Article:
A T L A N T A, March 13, 2004 -- In Boston, Bishop Gilbert Thompson does not like it one bit. "I resent the fact," he says, "that homosexuals are trying to piggy back on the civil rights struggles of the '60s."
In Los Angeles, the Rev. Jesse Lee Peterson says it's "offensive" and that the civil rights movement "is not about sex."
In Chicago, Detroit, and Raleigh, N.C., the black ministers are beginning to preach on an uncomfortable subject in African-American circles. Gay marriage, they argue, has no place in a movement defined by Jim Crow laws and the right to vote.
"I was born black," said Thompson. "I was born male. Homosexuals are not born, they're made. They don't qualify."
It is a question of legitimacy. Civil rights protection, many argue, is meant for people, not behavior. Pastor Garland Hunt of Atlanta says that generally means race, gender and disability only. "It doesn't protect behavior patterns."
For many African Americans, who began the civil rights movement in the black churches of the conservative South, gay and lesbian Americans are people of poor behavior.
"Same-sex marriage has nothing to do with civil rights, this is an issue of morality," said Hunt.
Demonstrations Look Familiar
But outside courthouses in San Francisco, Boston and Atlanta, the demonstrations look familiar.
At one protest, outside the Georgia state capital, it took half a dozen police officers to forcibly remove a young woman who decided to lie in the middle of a busy roadway. Across the street, a crowd of mostly gay and lesbian 20-somethings that supported her sang "We Shall Overcome."
The Log Cabin Republicans, a conservative gay group, usually at odds with a majority of gay and lesbians, has also joined the debate.
In a new television campaign aimed at the hearts and minds of average Americans, the group uses civil rights imagery to make its point. The powerful images of white-only public facilities invoke the righteousness of the civil rights struggle.
Mark Mead, who helped create the group's television ad says the struggles are the same. Being gay is not a choice, and not at all morally wrong.
"As a boy growing up in Mississippi I've heard some of the exact same words used in an attempt to stop interracial marriage. Those words of intolerance ring as hollow and untrue today as they did back then," he said.
For many other African Americans, Mead makes a powerful point. History can be very unkind.
Earl Ofari Hutchinson is an author, scholar, activist and generally considered a leader in African-American thought. He says black Americans should not be in the practice of deciding who deserves protection and who does not.
"When African Americans say, 'Wait a minute, we are going to discriminate against you, we in fact don't see you as equal to us,' that is a dangerous, dangerous slope that you're going down, he says.
"Where that could ultimately lead to is, who you discriminate against today, could very well be you yourself tomorrow. And we just may be opening that door."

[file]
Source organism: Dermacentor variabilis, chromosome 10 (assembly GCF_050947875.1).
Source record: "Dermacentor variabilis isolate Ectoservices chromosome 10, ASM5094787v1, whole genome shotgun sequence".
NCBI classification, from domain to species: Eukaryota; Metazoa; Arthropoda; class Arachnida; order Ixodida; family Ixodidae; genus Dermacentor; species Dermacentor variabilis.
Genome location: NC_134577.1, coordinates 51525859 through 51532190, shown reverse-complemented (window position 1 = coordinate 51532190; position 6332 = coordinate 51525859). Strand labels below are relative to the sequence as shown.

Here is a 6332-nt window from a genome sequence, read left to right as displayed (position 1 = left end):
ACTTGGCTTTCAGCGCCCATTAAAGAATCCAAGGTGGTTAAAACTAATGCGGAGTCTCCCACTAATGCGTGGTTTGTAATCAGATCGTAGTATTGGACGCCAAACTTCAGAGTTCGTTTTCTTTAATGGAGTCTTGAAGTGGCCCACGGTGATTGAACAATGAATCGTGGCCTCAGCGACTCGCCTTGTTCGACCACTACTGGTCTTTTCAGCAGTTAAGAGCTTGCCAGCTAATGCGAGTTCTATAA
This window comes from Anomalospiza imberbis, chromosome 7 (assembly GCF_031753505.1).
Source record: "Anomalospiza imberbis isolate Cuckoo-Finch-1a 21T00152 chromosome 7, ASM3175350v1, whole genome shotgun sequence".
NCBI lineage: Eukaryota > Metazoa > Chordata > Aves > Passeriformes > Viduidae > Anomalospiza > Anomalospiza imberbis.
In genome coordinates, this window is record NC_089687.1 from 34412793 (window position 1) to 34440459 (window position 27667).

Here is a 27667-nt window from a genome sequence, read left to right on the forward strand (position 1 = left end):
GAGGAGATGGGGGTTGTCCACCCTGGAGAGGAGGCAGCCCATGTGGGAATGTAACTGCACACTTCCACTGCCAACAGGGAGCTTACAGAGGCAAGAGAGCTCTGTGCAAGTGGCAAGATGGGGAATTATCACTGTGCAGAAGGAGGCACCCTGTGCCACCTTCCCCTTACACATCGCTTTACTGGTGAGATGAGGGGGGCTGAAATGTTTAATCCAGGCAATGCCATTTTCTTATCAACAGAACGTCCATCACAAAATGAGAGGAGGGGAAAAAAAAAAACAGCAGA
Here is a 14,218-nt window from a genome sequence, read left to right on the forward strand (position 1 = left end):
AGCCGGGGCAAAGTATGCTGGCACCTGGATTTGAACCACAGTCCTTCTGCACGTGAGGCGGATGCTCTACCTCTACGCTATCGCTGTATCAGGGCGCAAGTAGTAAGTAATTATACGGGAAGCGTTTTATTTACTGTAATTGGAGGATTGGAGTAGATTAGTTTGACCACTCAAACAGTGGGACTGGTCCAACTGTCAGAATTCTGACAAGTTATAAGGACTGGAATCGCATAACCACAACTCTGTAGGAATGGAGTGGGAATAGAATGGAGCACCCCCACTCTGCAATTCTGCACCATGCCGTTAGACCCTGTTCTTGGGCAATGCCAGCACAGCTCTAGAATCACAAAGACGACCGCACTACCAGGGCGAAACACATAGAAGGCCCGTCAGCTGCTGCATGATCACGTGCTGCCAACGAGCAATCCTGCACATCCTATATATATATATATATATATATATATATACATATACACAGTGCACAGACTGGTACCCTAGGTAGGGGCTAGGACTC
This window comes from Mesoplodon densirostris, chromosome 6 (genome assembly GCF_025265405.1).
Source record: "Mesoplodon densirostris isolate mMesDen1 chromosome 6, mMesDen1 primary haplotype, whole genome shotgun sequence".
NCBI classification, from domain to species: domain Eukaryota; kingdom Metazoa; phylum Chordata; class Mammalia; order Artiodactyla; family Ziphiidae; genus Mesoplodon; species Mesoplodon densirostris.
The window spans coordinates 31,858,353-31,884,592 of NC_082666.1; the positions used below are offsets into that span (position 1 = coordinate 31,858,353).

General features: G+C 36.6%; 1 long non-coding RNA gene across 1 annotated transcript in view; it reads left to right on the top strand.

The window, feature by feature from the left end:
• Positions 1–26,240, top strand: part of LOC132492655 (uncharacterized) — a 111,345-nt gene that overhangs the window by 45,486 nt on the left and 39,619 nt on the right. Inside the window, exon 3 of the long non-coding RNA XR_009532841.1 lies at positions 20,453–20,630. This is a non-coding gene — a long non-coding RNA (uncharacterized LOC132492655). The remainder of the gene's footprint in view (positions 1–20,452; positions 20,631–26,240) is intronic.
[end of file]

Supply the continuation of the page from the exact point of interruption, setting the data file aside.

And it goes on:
Another minister, this time, the Rev. Joseph Lowery seconds the belief. The founder of the Southern Christian Leadership Conference, the collection of religious leaders who began the civil rights movement, says even he has no right to say that gays and lesbians are not worthy of civil rights protection.
"When you talk about the law discriminating, the law granting a privilege here, and a right here and denying it there, that's a civil rights issue. And I can't take that away from anybody," he said.
A Powerful Argument in the South
In the South, where discrimination was once the law, it is a powerful argument. In a move that surprises many, the black lawmakers in the state of Georgia have formed a united block against a proposed amendment to the state constitution that would forbid same-sex marriage.
All but one of the black legislators have risked political capital and re-election, to take this controversial stand. Tyrone Brooks, a senior member of the Georgia House says it has not been easy explaining himself to some of his voters. "We have to explain to them that we are voting the right way."
The Rev. Ron Sailor, a minister and a state legislator says no matter how he feels personally or morally on the issue, it makes him uncomfortable to take this issue to the state or federal constitution.
"Discrimination whether it shows up in African Americans versus white Americans 60 years ago or whether it shows against homosexual people today is wrong."
When each of these black lawmakers walk the halls of the capital, they say they are moved by the sense of history, and it strongly moves them to see gay rights as civil rights.
Hanging on the walls are the portraits of dead white segregationists who wrote discrimination into law, and 40 years from now, none of them want to be judged the same way.